Ellen and Ted See sent a welcome and informative card and family letter early in the year. They are busy and happy in their Connecticut and Rhode Island communities: volunteer and church activities; racquet and water sports; travel to visit their four grandchildren in Seattle; birding trips (Ellen had 80 sightings in Arizona) and a visit to Nova Scotia. Ted reconnected in Gabon (Central West Africa) with a Peace Corps buddy with whom he served 45 years ago. They built a school, teachers’ houses, and a brick kiln. (Ellen saw some photos of them at the village and remarked that they were certainly “hunks”!) Their children are doing well: Kevin is restoring salmon in the Columbia River basin; Virginia is pursuing her master’s in speech therapy while working for an environmental consulting firm; Greg is building and restoring various structures in Seattle; and Tyler is teaching at a Quaker-based alternative school in Nevada City, Calif., that focuses on global awareness, peace studies, and sustainable living.

A recent seminar at Wesleyan, Narrative in the Age of Distraction, featured Molly Barton ’00, daughter of Prudy and Bob Barton. Molly is global digital director for Penguin Random House. She leads digital business relationships with global partners for Penguin and oversees their digital publishing efforts, including apps, deluxe eBooks, and more. She will teach a course in Wesleyan’s Writing Certificate program this spring.

Steve Badanes continues to be in the news as he was featured in a new movie about Seattle’s Freemont Troll, known as one of America’s “five strangest roadside attractions.” It’s a great example of unusual public art (a huge troll under a bridge) and is typical of Steve’s cutting edge and witty creations. (For more on it, simply Google “Freemont Troll.”)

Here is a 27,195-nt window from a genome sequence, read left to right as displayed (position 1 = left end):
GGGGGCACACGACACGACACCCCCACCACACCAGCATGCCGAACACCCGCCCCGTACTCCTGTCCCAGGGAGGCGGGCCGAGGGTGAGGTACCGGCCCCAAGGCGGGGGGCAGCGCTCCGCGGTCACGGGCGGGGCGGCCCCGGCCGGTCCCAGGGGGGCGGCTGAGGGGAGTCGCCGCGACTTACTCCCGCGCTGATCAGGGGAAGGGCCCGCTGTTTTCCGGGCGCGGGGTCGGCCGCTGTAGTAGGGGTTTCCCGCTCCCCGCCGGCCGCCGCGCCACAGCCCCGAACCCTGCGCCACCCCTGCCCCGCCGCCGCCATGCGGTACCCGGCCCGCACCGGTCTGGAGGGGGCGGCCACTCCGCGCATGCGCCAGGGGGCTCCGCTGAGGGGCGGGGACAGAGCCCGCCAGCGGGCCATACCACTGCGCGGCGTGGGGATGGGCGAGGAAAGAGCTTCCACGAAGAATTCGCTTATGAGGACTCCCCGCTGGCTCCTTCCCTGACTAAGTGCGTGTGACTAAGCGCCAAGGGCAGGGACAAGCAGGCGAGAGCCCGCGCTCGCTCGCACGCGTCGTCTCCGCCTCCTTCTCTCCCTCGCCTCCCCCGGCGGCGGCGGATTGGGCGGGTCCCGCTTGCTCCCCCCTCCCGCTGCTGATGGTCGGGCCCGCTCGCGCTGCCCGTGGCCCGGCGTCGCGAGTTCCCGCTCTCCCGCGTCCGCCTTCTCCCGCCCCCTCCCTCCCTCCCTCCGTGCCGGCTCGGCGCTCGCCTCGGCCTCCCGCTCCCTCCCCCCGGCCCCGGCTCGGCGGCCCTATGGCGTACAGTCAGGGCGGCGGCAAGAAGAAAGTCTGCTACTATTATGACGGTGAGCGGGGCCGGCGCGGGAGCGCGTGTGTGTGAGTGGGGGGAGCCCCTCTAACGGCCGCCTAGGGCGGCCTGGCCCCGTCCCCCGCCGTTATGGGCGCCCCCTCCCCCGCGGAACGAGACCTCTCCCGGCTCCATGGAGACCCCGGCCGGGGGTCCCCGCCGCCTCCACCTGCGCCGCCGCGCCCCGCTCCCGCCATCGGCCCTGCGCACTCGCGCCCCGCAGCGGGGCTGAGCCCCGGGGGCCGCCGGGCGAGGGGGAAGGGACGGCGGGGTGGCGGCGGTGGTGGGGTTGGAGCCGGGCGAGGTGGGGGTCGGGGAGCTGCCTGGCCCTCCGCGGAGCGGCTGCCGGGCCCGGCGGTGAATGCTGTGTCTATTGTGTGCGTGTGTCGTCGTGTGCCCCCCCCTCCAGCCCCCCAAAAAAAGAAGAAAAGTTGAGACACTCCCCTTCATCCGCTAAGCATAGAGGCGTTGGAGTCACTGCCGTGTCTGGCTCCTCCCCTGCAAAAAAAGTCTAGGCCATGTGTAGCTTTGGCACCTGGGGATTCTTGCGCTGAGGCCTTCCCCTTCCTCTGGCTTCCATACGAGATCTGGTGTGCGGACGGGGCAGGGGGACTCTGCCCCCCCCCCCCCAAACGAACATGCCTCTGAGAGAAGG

Class of 1966 | 2014 | Issue 1

Aloha, all. Well, we are now on the upwards swing towards summer and hope that your winter months were not too bleak.

First, all of us in the class take our hats off to Essel Bailey and his wife, Menakka, for the wonderful support they have given Wesleyan this past year. Thank you, Essel. There will be many Wes men and women today and in the future who will benefit from your generosity and whose efforts will impact us, our children, and our grandchildren.

Congratulations, also, to Coach Mike Whalen ’83 and the Cardinals this year, with 12 of his players being named to the all-NESCAC team for 2013… and, of course, the Little Three Championship. Needless to say, the Williams and Amherst alums here in Hawai`i have a new appreciation for us folks from Middletown. Also, I need to put a plug in for the webcasts from Wesleyan for all its sports programs. It’s almost like television and it has no commercials. Wonderful for us old folks who, on weekends, enjoy looking in on campus sports activities… my advice to you all is try it if you haven’t done so already.

A fellow Punahou alum, Gifford Lum, wrote me and gave me a wonderful update on his family. He noted: “Our son, Elliot Lum, is presently living in Manhattan where he is vice president of strategic marketing for Columbia Records. He completed an MBA from MIT Sloan School of Management before joining Colgate Palmolive in New York and then migrated to Columbia Records, a division of Sony. Elliot was married in Sept. 2011, in New York at the Museum of Natural History, followed by a reception in New York City at the Museum (Powerhouse) and a reception in Singapore, the home of his bride, Denise Lee. In 2011 we traveled to Singapore from Boston for the reception and then continued on a tour to Southeast Asia, visiting Vietnam, Cambodia, and Myanmar (Burma). Our daughter, Deirdre Lum, is presently living in Palo Alto, where she is clinical assistant professor of obstetrics and gynecology at Stanford Medical School specializing in minimally invasive gynecological laparoscopic surgery and responsible for the fellowship program in that speciality at Stanford. In addition she is a peer reviewer for the Journal of Minimally Invasive Gynecology. Deirdre married in Sept., 2007, in Hanover, N.H., where she and her husband, Daniel Markman, both graduated (Dartmouth College). Audrey and I continue to live in Newton, Mass., and I continue on the clinical staff at Harvard Medical School while Audrey enjoys her time at Harvard Neighbors, actively involved in its art and calligraphy programs.”

Some final thoughts: All of you should have received my letter for this year’s Wesleyan Fund. Let’s all try to get as close as we can to making our goal. Finally, we’re only a few years away from the Big 50, so start planning now. t would be wonderful to see all of you again on what now is Corwin Field, the site where our post-Wes lives all began.

And a Hawaiian proverb to close: E kanu mea `ai o nana keiki i ka ha`i. (Plant edible food plants lest your children look with longing at someone else’s.) We have all been so fortunate to have eaten from the Wesleyan garden!